Industry

Published on April 9th, 2020 | by Mark Dwyer

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29% Drop in Air Traffic in March

The Irish Aviation Authority (IAA) handled 62,449 flights during the month of March. This represents a decrease of 28.6% compared to the number of flights handled in March 2019. This reduction reflects the impact of COVID-19 on the aviation sector across the world. However it was only towards the end of March that the bulk of flight cancellations occurred and it is expected that the April figures will be markedly lower again. April generally marks the beginning of the summer season for most airlines so the statistical impact on April figures will be significant.

State airport traffic during March 2020:
– Total flights handled at State airports was 18,250, down -22.7% on 2019;  
– Dublin airport recorded 13,012 flights, a 29.2% decrease;
– Cork airport traffic was 3,778, up 10.2%; 
– Shannon airport reported 1,460 flights, a 19.2% decrease in movements. 
– There were 14,479 commercial terminal flights, down 30.2% on March 2019

March 2020 saw a decrease of -29.3% in Ireland’s overflight traffic movements to 18,230. These are flights that do not land in Ireland. IAA’s analysis of North Atlantic Communications flights (Europe /US Flights) saw a decrease of -31.9% in March 2020, when compared to March 2019. As a result, the annual decreases so far for 2020 were -10.4% (overflights) and -11.8% (North Atlantic Communications).

IAA Chief Executive, Mr. Peter Kearney said that flights operating daily in European airspace had declined by 90% due to COVID-19, placing many airlines in a difficult financial position.

“So, we in the Irish Aviation Authority welcome the €1.1 billion financial package to assist the airlines. This will allow Air Traffic Control providers, including the IAA, to defer certain charges owed by airlines until late 2020 and into 2021.

“We are committed to helping the airlines to weather this unprecedented collapse of business. Ireland is an island relying on a strong airline service for our economy. So, these financial and regulatory mechanisms make absolute sense to help the airlines during this period.

“It will help the airlines bounce back quicker, when we come out of this pandemic. In turn, jobs will be saved and business across Europe will grow again. As a key stakeholder in the Irish aviation sector, it is our duty to do all we can to assist the national effort to combat COVID-19 and ensure that the Irish economy recovers quickly.”

The measure developed by States, EUROCONTROL and Air Traffic Service Providers allows airlines to defer paying their air traffic control charges due for February to May 2020, until between late 2020 and Q3 2021.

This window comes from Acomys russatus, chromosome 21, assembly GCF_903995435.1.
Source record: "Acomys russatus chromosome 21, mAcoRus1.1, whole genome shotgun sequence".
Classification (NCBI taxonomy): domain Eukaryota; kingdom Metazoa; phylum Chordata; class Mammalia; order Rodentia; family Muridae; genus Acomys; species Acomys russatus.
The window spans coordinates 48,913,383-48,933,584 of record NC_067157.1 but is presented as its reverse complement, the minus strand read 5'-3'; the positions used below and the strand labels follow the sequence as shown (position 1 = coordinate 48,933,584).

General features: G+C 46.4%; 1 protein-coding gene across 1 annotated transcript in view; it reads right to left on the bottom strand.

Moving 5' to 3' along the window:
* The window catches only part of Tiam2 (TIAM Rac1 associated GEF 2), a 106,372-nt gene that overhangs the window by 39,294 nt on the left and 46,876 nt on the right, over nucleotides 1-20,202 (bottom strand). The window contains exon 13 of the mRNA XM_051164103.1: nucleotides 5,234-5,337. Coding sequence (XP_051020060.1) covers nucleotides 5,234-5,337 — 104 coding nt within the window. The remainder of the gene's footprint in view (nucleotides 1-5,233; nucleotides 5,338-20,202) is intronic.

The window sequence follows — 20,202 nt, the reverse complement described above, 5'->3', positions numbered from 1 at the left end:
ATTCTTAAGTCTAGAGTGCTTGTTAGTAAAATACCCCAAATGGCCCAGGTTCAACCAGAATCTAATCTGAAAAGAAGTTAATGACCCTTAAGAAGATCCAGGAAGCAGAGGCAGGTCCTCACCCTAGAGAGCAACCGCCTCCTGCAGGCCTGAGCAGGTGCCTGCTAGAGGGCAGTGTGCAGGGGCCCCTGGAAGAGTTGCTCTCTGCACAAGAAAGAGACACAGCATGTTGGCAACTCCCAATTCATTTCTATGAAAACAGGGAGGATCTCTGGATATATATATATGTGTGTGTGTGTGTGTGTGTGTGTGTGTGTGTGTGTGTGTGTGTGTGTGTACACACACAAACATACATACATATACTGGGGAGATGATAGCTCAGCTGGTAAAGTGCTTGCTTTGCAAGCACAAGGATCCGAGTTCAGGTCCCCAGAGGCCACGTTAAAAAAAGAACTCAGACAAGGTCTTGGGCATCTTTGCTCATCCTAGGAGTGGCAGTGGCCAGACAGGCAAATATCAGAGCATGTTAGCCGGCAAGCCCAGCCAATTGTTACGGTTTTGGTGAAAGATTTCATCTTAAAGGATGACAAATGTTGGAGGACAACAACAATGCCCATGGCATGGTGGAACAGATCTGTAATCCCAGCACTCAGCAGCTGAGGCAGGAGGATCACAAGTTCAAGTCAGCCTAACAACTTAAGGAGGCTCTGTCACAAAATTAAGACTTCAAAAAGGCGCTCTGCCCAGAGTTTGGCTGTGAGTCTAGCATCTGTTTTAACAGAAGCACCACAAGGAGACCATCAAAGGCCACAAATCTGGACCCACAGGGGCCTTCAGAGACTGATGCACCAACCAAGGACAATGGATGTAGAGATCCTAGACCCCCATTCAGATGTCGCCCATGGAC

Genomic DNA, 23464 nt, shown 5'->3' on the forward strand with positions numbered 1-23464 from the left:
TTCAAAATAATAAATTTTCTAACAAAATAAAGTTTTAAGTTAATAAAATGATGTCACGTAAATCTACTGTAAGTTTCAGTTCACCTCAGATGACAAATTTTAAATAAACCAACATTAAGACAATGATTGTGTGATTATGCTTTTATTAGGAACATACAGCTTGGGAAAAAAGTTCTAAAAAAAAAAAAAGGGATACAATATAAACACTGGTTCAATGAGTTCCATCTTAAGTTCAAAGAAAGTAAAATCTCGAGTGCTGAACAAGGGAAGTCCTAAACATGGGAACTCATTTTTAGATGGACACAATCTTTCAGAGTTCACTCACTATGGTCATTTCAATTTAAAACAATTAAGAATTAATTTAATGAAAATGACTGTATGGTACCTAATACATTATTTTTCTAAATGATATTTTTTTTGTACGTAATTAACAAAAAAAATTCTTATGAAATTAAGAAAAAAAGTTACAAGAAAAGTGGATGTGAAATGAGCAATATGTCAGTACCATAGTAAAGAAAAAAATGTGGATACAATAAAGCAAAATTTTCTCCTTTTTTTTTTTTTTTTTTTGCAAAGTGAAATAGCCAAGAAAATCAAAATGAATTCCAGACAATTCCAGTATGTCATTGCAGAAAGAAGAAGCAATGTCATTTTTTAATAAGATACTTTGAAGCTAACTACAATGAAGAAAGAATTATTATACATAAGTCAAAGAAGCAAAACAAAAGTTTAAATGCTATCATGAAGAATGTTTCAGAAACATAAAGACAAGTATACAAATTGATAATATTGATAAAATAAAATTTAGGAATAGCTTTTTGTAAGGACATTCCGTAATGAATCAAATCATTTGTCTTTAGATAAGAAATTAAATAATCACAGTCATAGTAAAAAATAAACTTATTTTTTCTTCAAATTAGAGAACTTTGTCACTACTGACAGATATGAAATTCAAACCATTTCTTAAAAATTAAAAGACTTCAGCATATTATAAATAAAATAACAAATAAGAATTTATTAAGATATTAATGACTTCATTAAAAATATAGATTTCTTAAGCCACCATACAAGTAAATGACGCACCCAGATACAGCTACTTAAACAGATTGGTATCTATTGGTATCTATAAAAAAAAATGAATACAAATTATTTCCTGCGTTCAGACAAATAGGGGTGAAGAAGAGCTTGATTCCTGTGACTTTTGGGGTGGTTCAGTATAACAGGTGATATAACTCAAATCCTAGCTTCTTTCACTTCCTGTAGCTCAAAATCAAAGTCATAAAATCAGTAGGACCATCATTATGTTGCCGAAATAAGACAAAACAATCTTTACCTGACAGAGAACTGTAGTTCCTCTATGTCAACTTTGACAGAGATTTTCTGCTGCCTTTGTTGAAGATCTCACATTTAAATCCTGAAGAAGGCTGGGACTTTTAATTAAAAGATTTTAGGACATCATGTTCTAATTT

The IAA is implementing this mechanism in addition to several other regulatory mechanisms developed to assist the airlines through this unprecedented crisis and ensure they can get their fleets airborne again once the current restrictions are eased.

These include extending the validity periods of certain licences and certificates, where there is no impact on safety, in order to ensure that pilots and other aviation professionals can stay fully qualified. Aircraft airworthiness certificates are also being extended under certain circumstances again where there is no impact on safety.

In addition, the IAA continues to provide a full ATM and regulatory service to the aviation sector throughout the crisis. 

Mr Kearney said, “The IAA will continue to provide its essential service through this crisis, facilitating vital cargo and emergency flights. Across Europe and in Ireland, passenger aviation is effectively grounded for the month of April. However, our teams will be ready to support the airline industry when it can return to normal operations.”

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About the Author

Mark Dwyer

Mark is an airline pilot flying the Boeing 737 for a major European airline. In addition he is also a Type Rating Instructor, Type Rating Examiner and Base Training Captain on the B737. Outside of commercial flying Mark enjoys flying light aircraft from the smallest 3 Axis microlights up to heavier singles. He is also an instructor and EASA Examiner on single engines and a UK CAA Examiner. He flies the Chipmunk for the Irish Historic Flight Foundation (IHFF). Mark became the Chairman of the National Microlight Association of Ireland (NMAI) in 2013 and has overseen a massive growth in the organisation. In this role he has worked at local and national levels. In 2015, Mark won ‘Upcoming Aviation Professional Award’ at the Aviation Industry Awards sponsored by the IAA. Mark launched this website back in 2002 while always managing the website, he has also been Editor and Deputy Editor of FlyingInIreland Magazine from 2005 to 2015.



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